Just off the coast of Brazil lies the tiny island of Gueimada Grande, or “Snake Island” as it is more commonly known. Despite beautiful luscious forest and rocky terrain, this is not an island you would wish to stumble upon! Over it's 106 acres it is home to aproximately 430,000 deadly vipers.
Just a short boat ride off the coast of Sao Paulo in South-East Brazil, Ilha da Gueimada Grande can be spotted, rising dramatically out of the sea. Evidence of man-made presence on the island is clear from patches of open grassland (a consequence of slash and burn farming technique) and a distinctive, white lighthouse, high up on the hill. Closer inspection, however, would reveal that this lighthouse has long been abandoned and fallen into disrepair and no other signs of human life can be found.
Local legends from the mainland tell that the island used to be inhabited by a single family of lighthouse keepers, maintaining the light to deter any other ships from visiting. One night, a snake got through into the house and the entire family were killed, never to be seen again. Since then, no others dared to take on the job, or even set foot, lest they befall the same fate. Other legends suggest that the snakes were brought over to the island by pirates to protect a vast bounty of buried treasure, yet to be discovered for any brave explorer. Whatever the history, it is clear that this may very well be one of the most dangerous islands in the world.
By some estimates, there is one snake for every square meter of the island
The Golden Lancehead Pit Viper
Because of the island’s isolation, this species of snake is unique to the island. Historically, there used to be a land-bridge connecting it to the mainland, but when rising sea levels cut it off, selection pressures adapted the snakes to the new environment and created the distinct species of Bothrops insularis.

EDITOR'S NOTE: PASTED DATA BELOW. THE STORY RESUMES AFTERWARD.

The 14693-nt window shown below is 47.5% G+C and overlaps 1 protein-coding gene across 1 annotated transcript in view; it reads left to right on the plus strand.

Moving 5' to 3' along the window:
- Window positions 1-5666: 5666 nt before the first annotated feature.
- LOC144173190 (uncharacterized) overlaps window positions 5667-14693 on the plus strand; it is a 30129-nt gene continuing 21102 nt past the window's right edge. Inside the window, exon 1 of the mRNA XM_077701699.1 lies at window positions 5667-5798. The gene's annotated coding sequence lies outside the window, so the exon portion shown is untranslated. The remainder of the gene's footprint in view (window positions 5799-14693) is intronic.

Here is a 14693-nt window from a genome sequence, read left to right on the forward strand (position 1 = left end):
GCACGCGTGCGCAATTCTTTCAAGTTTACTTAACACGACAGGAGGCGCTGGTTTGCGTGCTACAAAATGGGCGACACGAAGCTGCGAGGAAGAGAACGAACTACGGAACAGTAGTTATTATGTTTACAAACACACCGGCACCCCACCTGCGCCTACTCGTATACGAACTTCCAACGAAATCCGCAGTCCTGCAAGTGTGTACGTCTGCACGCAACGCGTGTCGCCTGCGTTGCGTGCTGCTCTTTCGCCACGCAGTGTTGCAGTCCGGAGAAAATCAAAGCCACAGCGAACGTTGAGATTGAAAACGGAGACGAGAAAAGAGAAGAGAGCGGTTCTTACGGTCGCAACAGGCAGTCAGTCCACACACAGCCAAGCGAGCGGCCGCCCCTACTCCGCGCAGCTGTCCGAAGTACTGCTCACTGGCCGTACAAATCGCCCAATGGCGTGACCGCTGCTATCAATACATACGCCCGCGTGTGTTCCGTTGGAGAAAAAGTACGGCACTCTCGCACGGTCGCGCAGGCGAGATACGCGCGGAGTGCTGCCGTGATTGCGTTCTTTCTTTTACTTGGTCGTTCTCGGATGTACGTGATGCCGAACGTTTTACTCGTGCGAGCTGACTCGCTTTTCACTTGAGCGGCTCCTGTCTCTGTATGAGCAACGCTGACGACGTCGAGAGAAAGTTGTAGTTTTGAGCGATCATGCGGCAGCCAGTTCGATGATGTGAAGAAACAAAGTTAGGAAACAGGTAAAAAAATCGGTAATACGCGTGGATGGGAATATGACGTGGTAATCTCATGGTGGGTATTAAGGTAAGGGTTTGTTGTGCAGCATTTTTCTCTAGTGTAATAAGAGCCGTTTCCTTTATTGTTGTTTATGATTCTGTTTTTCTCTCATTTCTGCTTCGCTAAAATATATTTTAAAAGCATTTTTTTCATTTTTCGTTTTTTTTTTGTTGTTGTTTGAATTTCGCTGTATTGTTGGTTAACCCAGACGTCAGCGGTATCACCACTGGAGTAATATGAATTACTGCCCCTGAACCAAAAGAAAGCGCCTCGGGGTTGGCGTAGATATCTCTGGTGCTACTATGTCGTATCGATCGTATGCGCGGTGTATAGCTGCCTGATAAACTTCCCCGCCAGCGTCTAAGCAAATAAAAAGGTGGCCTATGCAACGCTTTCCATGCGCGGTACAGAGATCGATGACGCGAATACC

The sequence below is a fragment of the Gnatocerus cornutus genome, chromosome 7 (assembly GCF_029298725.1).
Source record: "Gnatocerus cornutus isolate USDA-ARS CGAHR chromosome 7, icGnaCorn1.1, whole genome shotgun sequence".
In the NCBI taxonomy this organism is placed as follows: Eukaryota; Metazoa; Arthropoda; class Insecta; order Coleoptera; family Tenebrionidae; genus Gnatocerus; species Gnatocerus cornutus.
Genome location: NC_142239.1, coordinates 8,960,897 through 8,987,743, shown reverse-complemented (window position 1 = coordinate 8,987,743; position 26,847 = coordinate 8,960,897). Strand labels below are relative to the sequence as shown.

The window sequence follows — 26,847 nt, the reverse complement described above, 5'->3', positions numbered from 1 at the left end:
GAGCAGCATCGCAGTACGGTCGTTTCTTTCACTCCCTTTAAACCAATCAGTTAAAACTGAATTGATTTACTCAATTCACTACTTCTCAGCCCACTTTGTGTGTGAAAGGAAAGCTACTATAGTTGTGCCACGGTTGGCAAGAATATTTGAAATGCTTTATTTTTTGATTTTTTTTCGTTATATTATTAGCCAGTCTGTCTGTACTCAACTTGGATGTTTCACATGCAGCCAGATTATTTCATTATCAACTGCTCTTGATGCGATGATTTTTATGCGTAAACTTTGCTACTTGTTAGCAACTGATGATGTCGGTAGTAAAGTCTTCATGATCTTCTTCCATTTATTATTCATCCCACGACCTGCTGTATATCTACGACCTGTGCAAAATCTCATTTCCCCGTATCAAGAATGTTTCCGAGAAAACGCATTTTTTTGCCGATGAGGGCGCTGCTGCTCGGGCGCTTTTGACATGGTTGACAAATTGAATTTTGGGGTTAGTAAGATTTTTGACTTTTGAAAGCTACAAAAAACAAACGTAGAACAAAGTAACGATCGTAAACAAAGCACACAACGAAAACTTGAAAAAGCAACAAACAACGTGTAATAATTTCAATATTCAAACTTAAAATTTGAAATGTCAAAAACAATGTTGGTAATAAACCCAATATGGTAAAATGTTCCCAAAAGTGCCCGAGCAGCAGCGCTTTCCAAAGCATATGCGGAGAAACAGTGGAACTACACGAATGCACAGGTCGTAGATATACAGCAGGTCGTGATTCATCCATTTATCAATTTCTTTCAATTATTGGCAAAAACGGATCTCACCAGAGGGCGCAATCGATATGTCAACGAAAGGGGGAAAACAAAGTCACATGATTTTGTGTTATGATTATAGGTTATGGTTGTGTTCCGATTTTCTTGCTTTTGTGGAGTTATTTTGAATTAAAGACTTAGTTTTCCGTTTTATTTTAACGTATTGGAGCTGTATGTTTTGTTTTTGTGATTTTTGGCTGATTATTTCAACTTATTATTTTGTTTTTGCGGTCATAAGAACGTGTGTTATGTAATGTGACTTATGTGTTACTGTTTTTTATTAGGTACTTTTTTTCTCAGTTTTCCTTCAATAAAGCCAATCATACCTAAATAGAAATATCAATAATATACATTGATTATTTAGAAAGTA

The Bothrops insularis, or “golden lancehead pit viper” grow very large and are yellow in colour, camouflaging well with the fading leaves of the forest floor and allowing them to slither up trouser legs unnoticed. By some estimates, there is one snake for every square meter of the island. Such a high population in fact makes the snakes competitive for resources, feeding off local birds that dare to land in the trees.
It is said that one bite from these snakes is enough to kill a human within an hour. The venom causes excruciating pain, making it one of the deadliest species of snakes in the world. Despite being completely closed to visitors, selected researchers are allowed access to collect snake venom samples for testing. These brave scientists make occasional expeditions to the island, complete with protective gear, to seek out and capture a few vipers (before the vipers capture them), bag them up and take them back to the mainland. There they immobilise them and take samples of their venom, before releasing them back into the wild.
The venom from these snakes has a surprisingly useful property. Aside from being valuable in the research into anti-venom formulae, the samples can also be used to develop critical anti-blood clotting medicine; a highly profitable product in the pharmaceutical industry. For this reason, the golden lancehead vipers are an important species for conservation and protection.
To any curious visitors, the island remains closed off and highly dangerous. However, to get a glimpse at one of the snakes, a better option would be to visit the Butantan Institute, a biomedical research centre in São Paulo, specialising in venomous snakes and creepy crawlies for the development of vaccines and serums. Visit in the evenings (just before sunset), as this is when the snakes are most active. Alternatively, São Paulo Zoo houses several Golden Lanceheads that are safely on display behind a glass cabinet in their reptile house!
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